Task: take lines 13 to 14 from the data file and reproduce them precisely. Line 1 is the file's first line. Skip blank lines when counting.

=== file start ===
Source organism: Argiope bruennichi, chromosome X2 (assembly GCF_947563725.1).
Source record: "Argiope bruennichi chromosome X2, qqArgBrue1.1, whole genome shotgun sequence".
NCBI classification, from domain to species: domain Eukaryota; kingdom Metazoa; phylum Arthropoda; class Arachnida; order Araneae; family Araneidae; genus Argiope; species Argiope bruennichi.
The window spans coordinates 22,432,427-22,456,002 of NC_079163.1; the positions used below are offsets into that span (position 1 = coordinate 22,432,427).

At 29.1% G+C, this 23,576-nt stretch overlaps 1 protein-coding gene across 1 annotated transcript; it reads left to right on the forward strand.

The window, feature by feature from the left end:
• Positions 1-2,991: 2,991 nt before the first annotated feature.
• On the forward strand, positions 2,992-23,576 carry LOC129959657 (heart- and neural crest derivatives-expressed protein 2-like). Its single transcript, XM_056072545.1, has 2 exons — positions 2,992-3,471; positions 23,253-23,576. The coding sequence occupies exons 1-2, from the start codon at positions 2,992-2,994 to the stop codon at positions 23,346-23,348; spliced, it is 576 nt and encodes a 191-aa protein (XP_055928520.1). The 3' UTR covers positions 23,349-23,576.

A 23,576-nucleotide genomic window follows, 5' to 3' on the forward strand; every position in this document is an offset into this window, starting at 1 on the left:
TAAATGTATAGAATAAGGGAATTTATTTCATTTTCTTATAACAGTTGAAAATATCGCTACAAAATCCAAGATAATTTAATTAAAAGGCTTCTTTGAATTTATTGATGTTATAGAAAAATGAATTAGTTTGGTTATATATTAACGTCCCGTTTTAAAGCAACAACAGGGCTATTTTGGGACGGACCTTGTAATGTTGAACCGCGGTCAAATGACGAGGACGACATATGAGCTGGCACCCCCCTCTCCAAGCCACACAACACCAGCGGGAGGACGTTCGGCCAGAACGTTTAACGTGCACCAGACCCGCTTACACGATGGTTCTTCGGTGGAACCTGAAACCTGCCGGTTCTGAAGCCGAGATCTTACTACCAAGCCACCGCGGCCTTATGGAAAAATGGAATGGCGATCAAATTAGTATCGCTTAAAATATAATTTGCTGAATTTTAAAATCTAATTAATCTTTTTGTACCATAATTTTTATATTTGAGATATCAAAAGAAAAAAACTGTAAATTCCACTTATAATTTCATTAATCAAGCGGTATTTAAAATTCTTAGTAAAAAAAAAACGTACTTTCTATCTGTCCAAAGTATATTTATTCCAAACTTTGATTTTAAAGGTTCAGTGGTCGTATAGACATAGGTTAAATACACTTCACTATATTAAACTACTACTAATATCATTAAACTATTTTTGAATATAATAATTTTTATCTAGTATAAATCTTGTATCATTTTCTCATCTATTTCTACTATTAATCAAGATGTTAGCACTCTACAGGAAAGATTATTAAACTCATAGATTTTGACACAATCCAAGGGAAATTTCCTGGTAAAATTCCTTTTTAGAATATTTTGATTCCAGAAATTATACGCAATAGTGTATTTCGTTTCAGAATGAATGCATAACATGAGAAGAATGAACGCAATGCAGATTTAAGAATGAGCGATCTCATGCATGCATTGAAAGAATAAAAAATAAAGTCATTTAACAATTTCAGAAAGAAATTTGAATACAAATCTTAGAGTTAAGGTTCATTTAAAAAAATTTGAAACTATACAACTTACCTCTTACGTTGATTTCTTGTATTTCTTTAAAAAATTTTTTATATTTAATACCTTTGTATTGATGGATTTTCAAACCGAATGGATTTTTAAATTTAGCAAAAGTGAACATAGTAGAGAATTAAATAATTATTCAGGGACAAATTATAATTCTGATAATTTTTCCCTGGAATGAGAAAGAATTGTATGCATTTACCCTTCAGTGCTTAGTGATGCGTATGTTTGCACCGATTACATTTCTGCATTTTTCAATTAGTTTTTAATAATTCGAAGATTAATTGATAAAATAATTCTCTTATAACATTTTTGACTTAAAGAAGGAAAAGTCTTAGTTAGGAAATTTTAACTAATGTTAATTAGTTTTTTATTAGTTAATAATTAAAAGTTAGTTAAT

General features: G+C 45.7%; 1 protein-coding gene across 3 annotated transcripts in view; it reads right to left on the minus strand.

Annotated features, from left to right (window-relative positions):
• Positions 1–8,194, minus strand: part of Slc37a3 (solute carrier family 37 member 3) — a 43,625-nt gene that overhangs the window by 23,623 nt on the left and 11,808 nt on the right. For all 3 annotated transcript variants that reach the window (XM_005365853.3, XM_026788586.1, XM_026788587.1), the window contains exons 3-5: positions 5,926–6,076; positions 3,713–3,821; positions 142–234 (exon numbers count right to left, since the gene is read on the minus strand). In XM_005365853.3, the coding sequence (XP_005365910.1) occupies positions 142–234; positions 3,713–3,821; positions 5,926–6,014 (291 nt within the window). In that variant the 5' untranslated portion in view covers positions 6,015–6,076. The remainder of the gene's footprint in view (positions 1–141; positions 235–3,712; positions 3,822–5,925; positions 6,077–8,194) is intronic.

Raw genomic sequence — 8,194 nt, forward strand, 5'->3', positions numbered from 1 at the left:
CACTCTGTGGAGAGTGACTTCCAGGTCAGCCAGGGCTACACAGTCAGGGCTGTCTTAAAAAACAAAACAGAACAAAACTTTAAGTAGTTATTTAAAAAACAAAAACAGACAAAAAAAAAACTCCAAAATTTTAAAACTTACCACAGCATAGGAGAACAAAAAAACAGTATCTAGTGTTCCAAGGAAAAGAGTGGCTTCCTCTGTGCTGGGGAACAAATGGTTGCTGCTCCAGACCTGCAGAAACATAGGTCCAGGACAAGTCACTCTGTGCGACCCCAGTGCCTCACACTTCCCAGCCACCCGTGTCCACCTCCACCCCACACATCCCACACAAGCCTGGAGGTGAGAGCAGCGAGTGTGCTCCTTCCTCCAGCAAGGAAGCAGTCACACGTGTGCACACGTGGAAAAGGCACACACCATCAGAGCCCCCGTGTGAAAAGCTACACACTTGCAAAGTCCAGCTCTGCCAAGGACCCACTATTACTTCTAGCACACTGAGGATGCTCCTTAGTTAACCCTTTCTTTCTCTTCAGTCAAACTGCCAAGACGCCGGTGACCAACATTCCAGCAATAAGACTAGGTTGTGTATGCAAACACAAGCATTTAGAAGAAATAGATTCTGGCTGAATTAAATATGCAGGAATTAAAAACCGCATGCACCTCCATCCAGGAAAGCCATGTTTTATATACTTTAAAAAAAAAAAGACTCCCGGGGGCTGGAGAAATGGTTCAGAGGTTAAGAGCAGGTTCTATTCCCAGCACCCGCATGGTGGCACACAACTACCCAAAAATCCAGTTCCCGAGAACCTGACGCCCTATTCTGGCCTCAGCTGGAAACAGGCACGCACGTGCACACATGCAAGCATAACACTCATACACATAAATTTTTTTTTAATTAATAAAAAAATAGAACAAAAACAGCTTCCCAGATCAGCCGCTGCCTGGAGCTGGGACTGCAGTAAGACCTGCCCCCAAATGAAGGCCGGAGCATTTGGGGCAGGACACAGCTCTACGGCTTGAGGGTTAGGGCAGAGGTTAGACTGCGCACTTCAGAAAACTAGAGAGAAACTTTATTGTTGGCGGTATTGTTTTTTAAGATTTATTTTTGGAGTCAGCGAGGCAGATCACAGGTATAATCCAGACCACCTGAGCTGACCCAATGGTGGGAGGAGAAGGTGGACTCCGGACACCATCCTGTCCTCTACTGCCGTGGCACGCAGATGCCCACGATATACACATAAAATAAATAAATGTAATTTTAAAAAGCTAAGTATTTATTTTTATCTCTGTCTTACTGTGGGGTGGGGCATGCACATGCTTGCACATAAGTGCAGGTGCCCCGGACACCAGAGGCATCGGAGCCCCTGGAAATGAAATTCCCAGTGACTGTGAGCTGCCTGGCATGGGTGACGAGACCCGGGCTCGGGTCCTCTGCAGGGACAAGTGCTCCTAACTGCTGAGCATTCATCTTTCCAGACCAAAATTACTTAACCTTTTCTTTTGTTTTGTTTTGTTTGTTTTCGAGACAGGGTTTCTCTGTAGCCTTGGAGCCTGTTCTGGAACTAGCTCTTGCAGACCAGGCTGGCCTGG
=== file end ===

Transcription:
• Positions 1–8,194, minus strand: part of Slc37a3 (solute carrier family 37 member 3) — a 43,625-nt gene that overhangs the window by 23,623 nt on the left and 11,808 nt on the right. For all 3 annotated transcript variants that reach the window (XM_005365853.3, XM_026788586.1, XM_026788587.1), the window contains exons 3-5: positions 5,926–6,076; positions 3,713–3,821; positions 142–234 (exon numbers count right to left, since the gene is read on the minus strand). In XM_005365853.3, the coding sequence (XP_005365910.1) occupies positions 142–234; positions 3,713–3,821; positions 5,926–6,014 (291 nt within the window). In that variant the 5' untranslated portion in view covers positions 6,015–6,076. The remainder of the gene's footprint in view (positions 1–141; positions 235–3,712; positions 3,822–5,925; positions 6,077–8,194) is intronic.

Raw genomic sequence — 8,194 nt, forward strand, 5'->3', positions numbered from 1 at the left: